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Don’t touch my RAW files!


detail of raw image

I am looking for a RAW converter. I am quite happy with Adobe Lightroom, but unfortunately, unlike Photoshop, I can’t get it to work in wine, the tool that enables applications written for Windows to run on Linux.

Even if Photoshop’s RAW converter shares the same DNA, a RAW converter is more useful to me when integrated into the image browser upstream in my workflow, not in the image editor downstream. Therefore, I am looking for an image browser in combination with a RAW converter.

Canon’s DPP works well in Linux, but it would lock me in to a camera vendor. Moreover it lacks the ability to correct chromatic aberration. On the good side, it has a feature that Adobe lacks: true linear conversion.

One major show stopper for me is a RAW converter that writes into the original RAW files! At least DPP is kind enough to ask every time for permission first. Some photo management software does this without asking permission – it assumes it was given when the (default!) preferences were set.

dpp write dialog

Writing to RAW files is a recipe for disaster. RAW files should be treated as if they were read-only. They are unique and precious. Writing to them is off-limit on my system. Any software that can’t respect this basic principle is slated for deletion.

Adobe Lightroom keeps the meta data in its own database. That’s OK, but what if the database corrupts, or if I want to drop in a replacement photo management tool? A database locks me into a format – even if it is an open and well documented format like the one of digiKam.

Better than a database are tiny separate files, XMP sidecars. Adobe Lightroom offers the option (which in my opinion should be the default) to store the metadata in XMP sidecars. And being XML, they can be expanded and translated easily when additional software enters the picture. Embed metadata in derivative work if you wish, but don’t touch my original RAW files. Ever!

converted and processed

8 Responses

  1. Try dcraw

  2. ditto on the dcraw. My basic workflow is:

    (via bash script)
    import raws into YYYY/MM/DD dirs
    use dcraw/imagemagick to create a low res jpeg copy

    Browse the jpegs in iPhoto (one of the fastest and easiest to use browsers imo which shows every pic on one screen)
    Do the processing in ACR and PS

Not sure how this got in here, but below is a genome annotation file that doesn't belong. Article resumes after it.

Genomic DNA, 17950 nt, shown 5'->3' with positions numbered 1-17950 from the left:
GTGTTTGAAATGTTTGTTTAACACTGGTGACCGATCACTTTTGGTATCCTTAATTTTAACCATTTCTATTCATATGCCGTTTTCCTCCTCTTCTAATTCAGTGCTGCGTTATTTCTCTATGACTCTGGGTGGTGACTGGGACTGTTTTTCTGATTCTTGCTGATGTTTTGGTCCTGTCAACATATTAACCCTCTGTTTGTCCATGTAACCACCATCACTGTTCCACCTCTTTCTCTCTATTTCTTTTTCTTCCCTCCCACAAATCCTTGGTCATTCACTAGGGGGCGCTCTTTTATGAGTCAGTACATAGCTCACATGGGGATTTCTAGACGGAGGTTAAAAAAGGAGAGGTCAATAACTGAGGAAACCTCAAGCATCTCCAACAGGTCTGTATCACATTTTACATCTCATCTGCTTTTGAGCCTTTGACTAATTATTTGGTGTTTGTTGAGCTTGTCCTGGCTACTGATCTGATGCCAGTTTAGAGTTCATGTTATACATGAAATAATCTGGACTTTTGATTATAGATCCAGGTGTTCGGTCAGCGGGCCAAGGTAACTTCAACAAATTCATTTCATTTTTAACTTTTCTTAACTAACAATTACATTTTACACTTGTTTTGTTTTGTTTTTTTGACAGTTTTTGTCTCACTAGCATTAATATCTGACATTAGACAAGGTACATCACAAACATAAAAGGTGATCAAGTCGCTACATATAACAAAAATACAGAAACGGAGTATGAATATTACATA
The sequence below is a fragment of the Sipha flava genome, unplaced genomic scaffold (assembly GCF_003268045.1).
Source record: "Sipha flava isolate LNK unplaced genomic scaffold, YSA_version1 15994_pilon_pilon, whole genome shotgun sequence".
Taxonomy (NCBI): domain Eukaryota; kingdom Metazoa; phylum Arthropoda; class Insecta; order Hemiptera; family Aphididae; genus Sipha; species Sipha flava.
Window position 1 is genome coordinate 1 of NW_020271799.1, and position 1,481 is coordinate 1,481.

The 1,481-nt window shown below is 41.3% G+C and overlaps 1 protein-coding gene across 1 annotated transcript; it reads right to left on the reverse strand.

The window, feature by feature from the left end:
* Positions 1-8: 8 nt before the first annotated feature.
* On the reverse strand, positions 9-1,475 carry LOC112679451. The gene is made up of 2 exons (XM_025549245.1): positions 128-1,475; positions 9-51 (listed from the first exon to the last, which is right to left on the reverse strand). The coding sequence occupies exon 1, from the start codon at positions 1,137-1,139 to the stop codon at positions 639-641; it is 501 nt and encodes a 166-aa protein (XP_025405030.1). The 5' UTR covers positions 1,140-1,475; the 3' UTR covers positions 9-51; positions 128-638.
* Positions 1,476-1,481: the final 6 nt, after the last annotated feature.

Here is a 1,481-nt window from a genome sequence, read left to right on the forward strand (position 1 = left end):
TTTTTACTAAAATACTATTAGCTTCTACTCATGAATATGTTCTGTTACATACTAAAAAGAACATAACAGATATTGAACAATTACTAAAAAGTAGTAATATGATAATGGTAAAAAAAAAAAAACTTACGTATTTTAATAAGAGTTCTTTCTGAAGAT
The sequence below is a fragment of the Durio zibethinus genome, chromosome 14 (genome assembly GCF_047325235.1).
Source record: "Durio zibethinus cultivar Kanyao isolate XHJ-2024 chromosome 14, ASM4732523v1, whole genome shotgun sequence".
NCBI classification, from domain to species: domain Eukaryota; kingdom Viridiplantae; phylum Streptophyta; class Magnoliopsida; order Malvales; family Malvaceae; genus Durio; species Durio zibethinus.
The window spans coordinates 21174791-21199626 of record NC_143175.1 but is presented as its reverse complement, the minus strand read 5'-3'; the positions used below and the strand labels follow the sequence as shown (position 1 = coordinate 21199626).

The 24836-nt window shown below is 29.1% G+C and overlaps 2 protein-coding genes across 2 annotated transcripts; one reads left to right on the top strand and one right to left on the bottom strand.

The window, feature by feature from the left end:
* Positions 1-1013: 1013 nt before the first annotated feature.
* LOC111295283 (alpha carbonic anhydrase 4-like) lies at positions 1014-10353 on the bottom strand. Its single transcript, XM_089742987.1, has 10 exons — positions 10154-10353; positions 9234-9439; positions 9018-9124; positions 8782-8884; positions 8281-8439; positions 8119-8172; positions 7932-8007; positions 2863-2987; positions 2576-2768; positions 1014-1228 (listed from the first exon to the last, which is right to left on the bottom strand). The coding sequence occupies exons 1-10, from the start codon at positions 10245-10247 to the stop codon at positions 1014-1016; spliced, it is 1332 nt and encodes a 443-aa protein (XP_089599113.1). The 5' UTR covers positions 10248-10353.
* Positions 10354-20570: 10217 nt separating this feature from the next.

3. Bibblepro has a browser and comes in a linux version as well. Trial versions are available on their website.

  4. Actually, the latest DPP (3.2.0) does correct some forms of chromatic aberration for known lenses. But that version is relatively hard to find. On the dutch canon website, DPP software download shows version 3.0.1, but via drivers I got 3.2.0.

    The relevant part of the release notes:

    Added Lens aberration correction function (for correcting peripheral illumination, distortion, chromatic aberration, and color blur).

  5. Unfortunately the Gnome GUI changes time stamps when files are dragged from one media to another.

  6. Bibblepro is a really nice RAW converter. You should try trial version.

  7. You were in the same situation I was some time ago. I found the solution by working on several programs.

    Image management: iView MediaPro

    RAW conversioin/processing: Silkypix and PerfectRAW (you can check the info about it on my blog)

    Other processing: Photoshop.

    I think using the best of everything makes it worth.

    Have a nice day.

  8. @John: thanks for making me aware of perfect RAW. Looks like a project to pay attention to. I look forward for the promised source code release.

    I own a license to a previous version of Silkypix and would not touch that stuff with three meters long pole. It has all the qualities I want to avoid in a piece of software.

    I have been using RAWstudio for the past five months and I am very happy with it. The development version even has plug ins such as Lensfun to correct chromatic aberration.

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